Five centimeters long, 1.5 grams, 80 flips per second, up to 160 heart beats per second, the qualities that make the tiny miniature hummingbird, or as it is more often referred to overseas – the Colibri (Mollisuga Helenae), the smallest bird on Earth. Commonly nicknamed ‘The Bee Hummingbird’, the species is endemic to Cuba and its neighboring islands. The other 330 species of hummingbird can only be naturally found in the Americas, North and the South.
80 Wing Flaps a Second
Colibri are known worldwide for their impressive airborne capabilities, or, more precisely, their unmatched ability to flutter. Because of their unique wing structure, they are able to wave their wings at a rate of 80 flaps per second – too fast for the human eye to see, what makes watching the colibri straining on the eyes, making it appear as a blurry dot in mid air.
The ability to flutter at such speeds does not exist in any other birds species, and allows the it to fly back and forth, up and down, right and left, and even flutter in place as if it were a helicopter. This hum-like flutter earned the hummingbird its English name.
The beak of the hummingbird is beautifully adapted to feeding on nectar from a variety of flowers, as well as feeding on tiny insects being a great source of protein.
His small body requires a lot of energy for daily life, so his heart can pulse at about 160 times per second. This rapid pace requires the vast amount of energy that it gets from hoping between hundreds of flowers a day (up to 1,500 visits to different flowers a day at times) and from a variety of insects.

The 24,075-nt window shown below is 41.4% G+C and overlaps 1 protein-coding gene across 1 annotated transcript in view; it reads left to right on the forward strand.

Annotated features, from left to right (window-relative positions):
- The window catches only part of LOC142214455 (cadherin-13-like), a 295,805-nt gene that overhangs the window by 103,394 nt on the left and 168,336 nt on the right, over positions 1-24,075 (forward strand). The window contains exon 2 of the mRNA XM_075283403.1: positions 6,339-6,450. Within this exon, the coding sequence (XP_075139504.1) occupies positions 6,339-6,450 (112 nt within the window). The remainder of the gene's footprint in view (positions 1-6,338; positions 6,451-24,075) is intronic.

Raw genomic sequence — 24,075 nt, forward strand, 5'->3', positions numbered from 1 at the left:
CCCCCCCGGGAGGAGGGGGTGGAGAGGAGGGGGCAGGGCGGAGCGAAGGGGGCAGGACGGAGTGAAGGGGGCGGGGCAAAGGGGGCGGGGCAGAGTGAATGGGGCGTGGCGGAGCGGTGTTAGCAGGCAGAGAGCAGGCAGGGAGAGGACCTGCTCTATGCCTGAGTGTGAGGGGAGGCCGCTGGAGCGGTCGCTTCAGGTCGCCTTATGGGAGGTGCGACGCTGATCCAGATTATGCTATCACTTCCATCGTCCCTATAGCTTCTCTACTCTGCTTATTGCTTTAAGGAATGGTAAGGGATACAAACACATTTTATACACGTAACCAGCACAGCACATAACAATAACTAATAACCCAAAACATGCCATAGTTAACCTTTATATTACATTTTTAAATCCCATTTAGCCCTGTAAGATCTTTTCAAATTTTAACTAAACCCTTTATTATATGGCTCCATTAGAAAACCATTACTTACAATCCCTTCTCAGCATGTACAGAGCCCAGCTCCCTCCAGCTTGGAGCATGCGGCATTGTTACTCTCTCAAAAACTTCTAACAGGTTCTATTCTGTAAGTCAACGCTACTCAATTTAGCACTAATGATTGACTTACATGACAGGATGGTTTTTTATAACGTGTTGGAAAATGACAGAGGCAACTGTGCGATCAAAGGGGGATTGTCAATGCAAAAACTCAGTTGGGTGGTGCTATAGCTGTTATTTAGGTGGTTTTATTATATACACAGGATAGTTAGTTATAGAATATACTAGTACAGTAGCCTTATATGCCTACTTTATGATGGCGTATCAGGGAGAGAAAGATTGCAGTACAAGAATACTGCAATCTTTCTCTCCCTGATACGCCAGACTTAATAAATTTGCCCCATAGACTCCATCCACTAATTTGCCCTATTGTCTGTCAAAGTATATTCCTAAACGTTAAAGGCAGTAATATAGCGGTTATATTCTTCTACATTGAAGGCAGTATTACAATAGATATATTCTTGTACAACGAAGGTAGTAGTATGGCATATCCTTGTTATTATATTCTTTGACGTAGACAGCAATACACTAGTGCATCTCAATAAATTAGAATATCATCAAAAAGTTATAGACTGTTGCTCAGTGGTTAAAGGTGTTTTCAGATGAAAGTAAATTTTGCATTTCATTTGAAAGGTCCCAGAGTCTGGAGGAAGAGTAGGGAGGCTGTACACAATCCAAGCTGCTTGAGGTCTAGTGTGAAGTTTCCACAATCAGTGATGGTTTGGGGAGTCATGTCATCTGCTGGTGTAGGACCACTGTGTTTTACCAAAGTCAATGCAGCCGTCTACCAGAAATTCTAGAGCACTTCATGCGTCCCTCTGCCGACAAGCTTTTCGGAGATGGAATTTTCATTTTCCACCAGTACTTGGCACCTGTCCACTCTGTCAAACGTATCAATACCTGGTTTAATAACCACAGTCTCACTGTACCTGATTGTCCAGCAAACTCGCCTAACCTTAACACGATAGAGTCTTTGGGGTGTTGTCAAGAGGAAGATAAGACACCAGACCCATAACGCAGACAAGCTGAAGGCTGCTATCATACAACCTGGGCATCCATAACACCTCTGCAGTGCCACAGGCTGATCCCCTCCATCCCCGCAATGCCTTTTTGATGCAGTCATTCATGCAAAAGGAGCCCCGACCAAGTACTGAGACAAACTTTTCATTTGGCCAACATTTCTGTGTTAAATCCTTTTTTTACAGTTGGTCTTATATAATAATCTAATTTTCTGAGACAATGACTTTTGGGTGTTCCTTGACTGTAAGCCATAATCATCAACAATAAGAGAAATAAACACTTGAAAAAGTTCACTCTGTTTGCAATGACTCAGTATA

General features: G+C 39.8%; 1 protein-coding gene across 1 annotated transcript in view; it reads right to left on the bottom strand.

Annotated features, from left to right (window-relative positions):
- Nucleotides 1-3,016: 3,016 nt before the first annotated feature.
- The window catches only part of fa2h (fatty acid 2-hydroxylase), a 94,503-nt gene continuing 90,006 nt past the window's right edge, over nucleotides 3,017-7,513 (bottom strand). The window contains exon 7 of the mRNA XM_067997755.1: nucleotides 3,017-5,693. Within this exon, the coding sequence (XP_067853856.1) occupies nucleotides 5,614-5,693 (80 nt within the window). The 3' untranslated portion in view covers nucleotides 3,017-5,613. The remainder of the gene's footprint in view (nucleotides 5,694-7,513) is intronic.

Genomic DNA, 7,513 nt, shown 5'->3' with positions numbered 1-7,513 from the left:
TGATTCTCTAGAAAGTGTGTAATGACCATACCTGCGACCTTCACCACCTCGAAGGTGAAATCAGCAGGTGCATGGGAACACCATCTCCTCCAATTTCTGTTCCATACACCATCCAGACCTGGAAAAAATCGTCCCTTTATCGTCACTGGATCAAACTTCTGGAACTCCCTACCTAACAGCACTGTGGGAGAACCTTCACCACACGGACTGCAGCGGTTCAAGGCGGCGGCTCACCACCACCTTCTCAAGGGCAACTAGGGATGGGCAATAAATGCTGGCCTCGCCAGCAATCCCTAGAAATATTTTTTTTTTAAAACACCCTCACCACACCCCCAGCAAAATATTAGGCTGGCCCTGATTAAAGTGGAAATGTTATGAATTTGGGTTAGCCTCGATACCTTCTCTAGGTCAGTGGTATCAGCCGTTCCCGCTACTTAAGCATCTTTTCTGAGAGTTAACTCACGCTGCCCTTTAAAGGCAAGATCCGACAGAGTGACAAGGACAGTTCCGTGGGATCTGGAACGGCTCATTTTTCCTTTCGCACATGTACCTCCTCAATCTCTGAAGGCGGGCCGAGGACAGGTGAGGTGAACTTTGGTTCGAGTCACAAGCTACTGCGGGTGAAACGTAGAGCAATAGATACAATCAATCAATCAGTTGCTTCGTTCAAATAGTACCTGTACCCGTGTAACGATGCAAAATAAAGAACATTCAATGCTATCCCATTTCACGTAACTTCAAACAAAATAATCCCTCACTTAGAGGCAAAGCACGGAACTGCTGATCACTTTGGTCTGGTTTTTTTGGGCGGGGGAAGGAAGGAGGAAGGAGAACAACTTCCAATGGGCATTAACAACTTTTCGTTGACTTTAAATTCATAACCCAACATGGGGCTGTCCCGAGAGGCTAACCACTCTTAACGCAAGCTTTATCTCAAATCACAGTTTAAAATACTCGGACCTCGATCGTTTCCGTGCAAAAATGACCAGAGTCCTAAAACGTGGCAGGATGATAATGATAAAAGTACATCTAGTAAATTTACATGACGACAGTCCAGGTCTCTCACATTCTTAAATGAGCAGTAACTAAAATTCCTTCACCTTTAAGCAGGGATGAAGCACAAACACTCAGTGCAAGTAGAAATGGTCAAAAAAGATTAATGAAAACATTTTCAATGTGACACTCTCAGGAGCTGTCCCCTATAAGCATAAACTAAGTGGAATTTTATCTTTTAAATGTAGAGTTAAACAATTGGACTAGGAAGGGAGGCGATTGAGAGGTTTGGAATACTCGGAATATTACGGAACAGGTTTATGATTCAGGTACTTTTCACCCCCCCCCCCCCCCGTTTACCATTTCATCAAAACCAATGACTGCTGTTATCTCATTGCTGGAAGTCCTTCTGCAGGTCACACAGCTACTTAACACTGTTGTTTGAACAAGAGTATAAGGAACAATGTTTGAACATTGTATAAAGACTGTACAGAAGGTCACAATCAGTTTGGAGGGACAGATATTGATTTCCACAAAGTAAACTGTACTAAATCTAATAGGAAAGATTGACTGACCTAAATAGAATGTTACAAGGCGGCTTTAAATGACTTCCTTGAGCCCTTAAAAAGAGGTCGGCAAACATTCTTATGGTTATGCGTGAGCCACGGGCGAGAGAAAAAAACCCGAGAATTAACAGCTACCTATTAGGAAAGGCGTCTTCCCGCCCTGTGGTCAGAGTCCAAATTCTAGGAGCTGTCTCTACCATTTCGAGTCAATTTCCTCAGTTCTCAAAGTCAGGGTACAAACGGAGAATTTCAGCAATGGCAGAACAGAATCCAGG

A colibri can eat a daily amount of food equal to its weight. His vigorous activity stops at night, and in the hours of rest his heart rate drops considerably, while the colibri enters a hibernation state similar to the winter hibernation of other species.
The colibri’s nest is built in the shape of a small bowl, and is naturally adapted to the small size of the nesters – only three centimeters in diameter, and the size of the eggs reaches the size of the peas, on which the female hugs alone.
One of the characteristics of the colibri is curiosity. Therefore, in quite a few households across the American continent, sugar-based feeding can be seen in the courtyards to attract the tiny visitors.
In ancient times, the colibri were considered as holy in some of the cultures thriving in the Americas. The Aztecs even had a god in the shape of a Colibri.
Others, hunted them for their beautiful feathers and taxidermy. These stuffed animals were placed in Europe at the beginning of the twentieth century in the hats or clothes of upper-class women.